Blood Tests

Blood tests help diagnose diseases and illnesses and monitor your progress.

What are blood tests?
Why do I need blood tests?
What are the risks of having blood tests?
How do I prepare for blood tests?
What happens during blood tests?
What happens after blood tests?

What are blood tests?

Blood tests help diagnose diseases and illnesses and monitor your progress. They can also detect levels of some drugs. If you need blood tests, a small sample of your blood is collected, sent to a laboratory and analysed.

Why do I need blood tests?

You’ll usually need a blood test if your doctor wants to find out more about your health, or thinks you may have an illness. The results of your blood tests can help your doctor answer questions like:

  • Are your heart and kidneys working as well as they could be?
  • Are your treatments, including medications, giving you the best results?
  • Are you at risk for heart disease?
  • Is your blood at risk of clotting?

What are the risks of having blood tests?

Blood tests are very common tests. There are very few risks or side effects, but you might feel a sting or mild discomfort during the test.

How do I prepare for blood tests?

You usually don’t need to prepare for a blood test. Sometimes, you may not be able to eat for up to 8 hours before the test begins (this is called fasting). Your doctor will let you know if you need to fast before your blood test.

What happens during blood tests?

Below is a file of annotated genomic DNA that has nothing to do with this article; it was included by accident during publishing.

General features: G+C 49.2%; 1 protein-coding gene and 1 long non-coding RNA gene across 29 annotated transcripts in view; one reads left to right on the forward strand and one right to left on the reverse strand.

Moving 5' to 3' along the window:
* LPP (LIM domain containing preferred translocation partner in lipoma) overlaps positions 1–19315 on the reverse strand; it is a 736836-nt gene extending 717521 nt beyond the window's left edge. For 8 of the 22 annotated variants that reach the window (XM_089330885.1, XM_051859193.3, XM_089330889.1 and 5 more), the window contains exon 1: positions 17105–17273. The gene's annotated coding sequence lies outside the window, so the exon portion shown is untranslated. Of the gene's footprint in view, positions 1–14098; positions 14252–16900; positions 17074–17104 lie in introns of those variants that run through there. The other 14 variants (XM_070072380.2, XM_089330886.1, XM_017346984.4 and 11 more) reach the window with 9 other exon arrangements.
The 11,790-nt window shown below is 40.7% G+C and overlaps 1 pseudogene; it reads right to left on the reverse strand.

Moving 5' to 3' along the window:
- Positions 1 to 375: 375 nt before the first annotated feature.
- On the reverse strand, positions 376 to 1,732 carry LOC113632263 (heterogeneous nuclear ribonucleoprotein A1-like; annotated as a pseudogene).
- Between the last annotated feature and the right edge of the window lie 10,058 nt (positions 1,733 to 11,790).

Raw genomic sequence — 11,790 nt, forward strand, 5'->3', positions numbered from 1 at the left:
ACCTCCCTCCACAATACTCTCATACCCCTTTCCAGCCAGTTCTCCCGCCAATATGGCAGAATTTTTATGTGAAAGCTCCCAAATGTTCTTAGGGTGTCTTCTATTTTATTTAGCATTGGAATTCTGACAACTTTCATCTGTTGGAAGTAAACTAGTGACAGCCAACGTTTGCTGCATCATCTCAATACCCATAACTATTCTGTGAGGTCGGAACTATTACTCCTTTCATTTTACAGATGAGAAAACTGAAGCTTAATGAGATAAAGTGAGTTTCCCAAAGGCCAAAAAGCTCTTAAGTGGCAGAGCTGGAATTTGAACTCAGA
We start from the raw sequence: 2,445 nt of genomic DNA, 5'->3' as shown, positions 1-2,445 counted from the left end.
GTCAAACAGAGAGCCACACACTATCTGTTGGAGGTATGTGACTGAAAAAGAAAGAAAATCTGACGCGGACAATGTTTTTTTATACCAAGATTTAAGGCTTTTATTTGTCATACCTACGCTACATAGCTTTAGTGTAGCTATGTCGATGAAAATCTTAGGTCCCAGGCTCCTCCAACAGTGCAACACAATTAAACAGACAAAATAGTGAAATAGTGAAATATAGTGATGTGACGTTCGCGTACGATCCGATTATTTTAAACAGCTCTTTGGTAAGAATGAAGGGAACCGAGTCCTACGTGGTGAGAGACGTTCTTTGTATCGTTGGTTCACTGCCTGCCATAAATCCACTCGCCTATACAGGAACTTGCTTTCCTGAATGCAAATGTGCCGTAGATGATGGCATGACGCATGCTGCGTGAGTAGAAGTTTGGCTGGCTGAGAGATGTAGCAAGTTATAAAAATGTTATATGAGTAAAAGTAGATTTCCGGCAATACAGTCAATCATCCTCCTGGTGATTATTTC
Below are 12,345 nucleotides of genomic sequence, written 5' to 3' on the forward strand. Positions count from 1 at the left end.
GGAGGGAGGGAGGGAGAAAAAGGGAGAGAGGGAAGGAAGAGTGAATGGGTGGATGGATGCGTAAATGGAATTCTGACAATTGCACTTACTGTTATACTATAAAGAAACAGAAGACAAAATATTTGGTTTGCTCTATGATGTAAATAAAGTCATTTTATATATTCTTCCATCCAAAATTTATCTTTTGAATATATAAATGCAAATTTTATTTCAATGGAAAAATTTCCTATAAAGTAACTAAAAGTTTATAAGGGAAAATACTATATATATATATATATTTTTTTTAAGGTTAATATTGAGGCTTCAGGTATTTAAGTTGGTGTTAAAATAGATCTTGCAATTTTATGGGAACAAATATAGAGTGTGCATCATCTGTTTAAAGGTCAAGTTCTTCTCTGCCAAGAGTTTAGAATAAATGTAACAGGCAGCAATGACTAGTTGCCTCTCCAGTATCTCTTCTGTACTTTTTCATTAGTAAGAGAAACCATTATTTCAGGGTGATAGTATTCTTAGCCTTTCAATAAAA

A blood test is usually quick and simple. You’ll be taken into a private room in a hospital or doctor’s surgery. A nurse will clean a patch of skin on your arm, insert a needle into a vein, and take a small amount of blood. You can read about the most common blood tests for heart health below:

Name

What it looks at

Used to help diagnose

Full Blood Count (FBC)

Red blood cells, white blood cells, platelets

Anaemia, infection, blood clotting

Urea, Electrolytes, Creatinine (UEC)

Blood glucose, calcium, potassium, magnesium

Diabetes, kidney problems, liver problems, dehydration

Liver Function Test (LFT)

 

Liver problems

Enzyme Tests

Troponin, Creatine Kinase (CK and CK-MB)

Heart attack, heart muscle damage

Lipid Profile

Cholesterol, LDL “bad” cholesterol, HDL “good” triglycerides

Risk for coronary artery disease

Blood Clotting

APTT, INR

Warfarin and Heparin levels

HbA1c

 

Diabetes risk (blood sugar level average over a 3-month period)

BNP

 

Heart failure and heart muscle damage

C-Reactive Protein

 

Inflammation

What happens after blood tests?

After your blood is collected, you’ll need to apply gentle pressure with a cotton ball and tape where the needle was inserted. This helps to prevent bruising or bleeding. Your blood sample will then be labelled and sent to a lab for testing. The test results will be sent to your doctor within a few days’ time, and your medical team will use the results to decide on the best treatment plan for you.

Sometimes your doctor may recommend a blood transfusion to replace blood lost through injury, disease or surgery. You receive the blood via a cannula inserted into your vein. To find out more about a blood transfusion, you can read the General Guide to Blood Transfusion - Information for Patients and Families.

 

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